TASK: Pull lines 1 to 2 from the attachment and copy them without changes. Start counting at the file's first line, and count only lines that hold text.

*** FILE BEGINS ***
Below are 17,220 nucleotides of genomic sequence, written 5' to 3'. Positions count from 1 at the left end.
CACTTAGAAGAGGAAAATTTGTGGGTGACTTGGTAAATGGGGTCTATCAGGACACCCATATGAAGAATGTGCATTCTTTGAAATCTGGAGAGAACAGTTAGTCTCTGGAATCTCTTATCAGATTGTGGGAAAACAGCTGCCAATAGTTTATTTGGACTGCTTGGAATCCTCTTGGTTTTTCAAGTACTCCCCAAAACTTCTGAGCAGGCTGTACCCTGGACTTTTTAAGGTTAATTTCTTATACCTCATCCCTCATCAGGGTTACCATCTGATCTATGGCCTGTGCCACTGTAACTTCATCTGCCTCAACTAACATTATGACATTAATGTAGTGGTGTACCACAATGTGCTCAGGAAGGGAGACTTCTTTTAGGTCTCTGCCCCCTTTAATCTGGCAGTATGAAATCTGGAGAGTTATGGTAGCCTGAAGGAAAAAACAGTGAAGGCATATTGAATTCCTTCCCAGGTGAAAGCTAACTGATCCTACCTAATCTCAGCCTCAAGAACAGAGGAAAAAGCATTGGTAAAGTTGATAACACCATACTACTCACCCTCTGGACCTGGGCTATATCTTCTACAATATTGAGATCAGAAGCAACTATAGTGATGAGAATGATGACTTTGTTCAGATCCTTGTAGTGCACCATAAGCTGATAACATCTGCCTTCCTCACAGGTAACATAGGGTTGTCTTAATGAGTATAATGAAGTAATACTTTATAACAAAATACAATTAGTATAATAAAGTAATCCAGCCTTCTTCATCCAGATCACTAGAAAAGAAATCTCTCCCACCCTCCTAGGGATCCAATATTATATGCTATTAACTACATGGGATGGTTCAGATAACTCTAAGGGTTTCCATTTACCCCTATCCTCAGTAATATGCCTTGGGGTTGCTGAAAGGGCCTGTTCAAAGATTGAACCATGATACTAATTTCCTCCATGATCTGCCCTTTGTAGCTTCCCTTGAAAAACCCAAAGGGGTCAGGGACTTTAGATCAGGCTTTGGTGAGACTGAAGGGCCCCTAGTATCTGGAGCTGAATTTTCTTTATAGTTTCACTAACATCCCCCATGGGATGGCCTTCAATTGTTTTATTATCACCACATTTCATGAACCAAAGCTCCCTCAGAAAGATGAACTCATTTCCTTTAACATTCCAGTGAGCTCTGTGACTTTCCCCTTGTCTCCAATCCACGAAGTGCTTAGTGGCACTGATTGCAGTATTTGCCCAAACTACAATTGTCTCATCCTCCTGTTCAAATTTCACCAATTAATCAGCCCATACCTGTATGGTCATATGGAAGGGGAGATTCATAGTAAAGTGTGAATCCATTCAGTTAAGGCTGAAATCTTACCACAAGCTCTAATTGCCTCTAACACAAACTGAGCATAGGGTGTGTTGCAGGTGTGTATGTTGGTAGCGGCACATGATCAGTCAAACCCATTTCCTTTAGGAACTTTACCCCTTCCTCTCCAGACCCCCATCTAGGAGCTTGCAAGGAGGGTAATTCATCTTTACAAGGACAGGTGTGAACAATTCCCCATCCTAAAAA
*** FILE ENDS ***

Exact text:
Below are 17,220 nucleotides of genomic sequence, written 5' to 3'. Positions count from 1 at the left end.
CACTTAGAAGAGGAAAATTTGTGGGTGACTTGGTAAATGGGGTCTATCAGGACACCCATATGAAGAATGTGCATTCTTTGAAATCTGGAGAGAACAGTTAGTCTCTGGAATCTCTTATCAGATTGTGGGAAAACAGCTGCCAATAGTTTATTTGGACTGCTTGGAATCCTCTTGGTTTTTCAAGTACTCCCCAAAACTTCTGAGCAGGCTGTACCCTGGACTTTTTAAGGTTAATTTCTTATACCTCATCCCTCATCAGGGTTACCATCTGATCTATGGCCTGTGCCACTGTAACTTCATCTGCCTCAACTAACATTATGACATTAATGTAGTGGTGTACCACAATGTGCTCAGGAAGGGAGACTTCTTTTAGGTCTCTGCCCCCTTTAATCTGGCAGTATGAAATCTGGAGAGTTATGGTAGCCTGAAGGAAAAAACAGTGAAGGCATATTGAATTCCTTCCCAGGTGAAAGCTAACTGATCCTACCTAATCTCAGCCTCAAGAACAGAGGAAAAAGCATTGGTAAAGTTGATAACACCATACTACTCACCCTCTGGACCTGGGCTATATCTTCTACAATATTGAGATCAGAAGCAACTATAGTGATGAGAATGATGACTTTGTTCAGATCCTTGTAGTGCACCATAAGCTGATAACATCTGCCTTCCTCACAGGTAACATAGGGTTGTCTTAATGAGTATAATGAAGTAATACTTTATAACAAAATACAATTAGTATAATAAAGTAATCCAGCCTTCTTCATCCAGATCACTAGAAAAGAAATCTCTCCCACCCTCCTAGGGATCCAATATTATATGCTATTAACTACATGGGATGGTTCAGATAACTCTAAGGGTTTCCATTTACCCCTATCCTCAGTAATATGCCTTGGGGTTGCTGAAAGGGCCTGTTCAAAGATTGAACCATGATACTAATTTCCTCCATGATCTGCCCTTTGTAGCTTCCCTTGAAAAACCCAAAGGGGTCAGGGACTTTAGATCAGGCTTTGGTGAGACTGAAGGGCCCCTAGTATCTGGAGCTGAATTTTCTTTATAGTTTCACTAACATCCCCCATGGGATGGCCTTCAATTGTTTTATTATCACCACATTTCATGAACCAAAGCTCCCTCAGAAAGATGAACTCATTTCCTTTAACATTCCAGTGAGCTCTGTGACTTTCCCCTTGTCTCCAATCCACGAAGTGCTTAGTGGCACTGATTGCAGTATTTGCCCAAACTACAATTGTCTCATCCTCCTGTTCAAATTTCACCAATTAATCAGCCCATACCTGTATGGTCATATGGAAGGGGAGATTCATAGTAAAGTGTGAATCCATTCAGTTAAGGCTGAAATCTTACCACAAGCTCTAATTGCCTCTAACACAAACTGAGCATAGGGTGTGTTGCAGGTGTGTATGTTGGTAGCGGCACATGATCAGTCAAACCCATTTCCTTTAGGAACTTTACCCCTTCCTCTCCAGACCCCCATCTAGGAGCTTGCAAGGAGGGTAATTCATCTTTACAAGGACAGGTGTGAACAATTCCCCATCCTAAAAA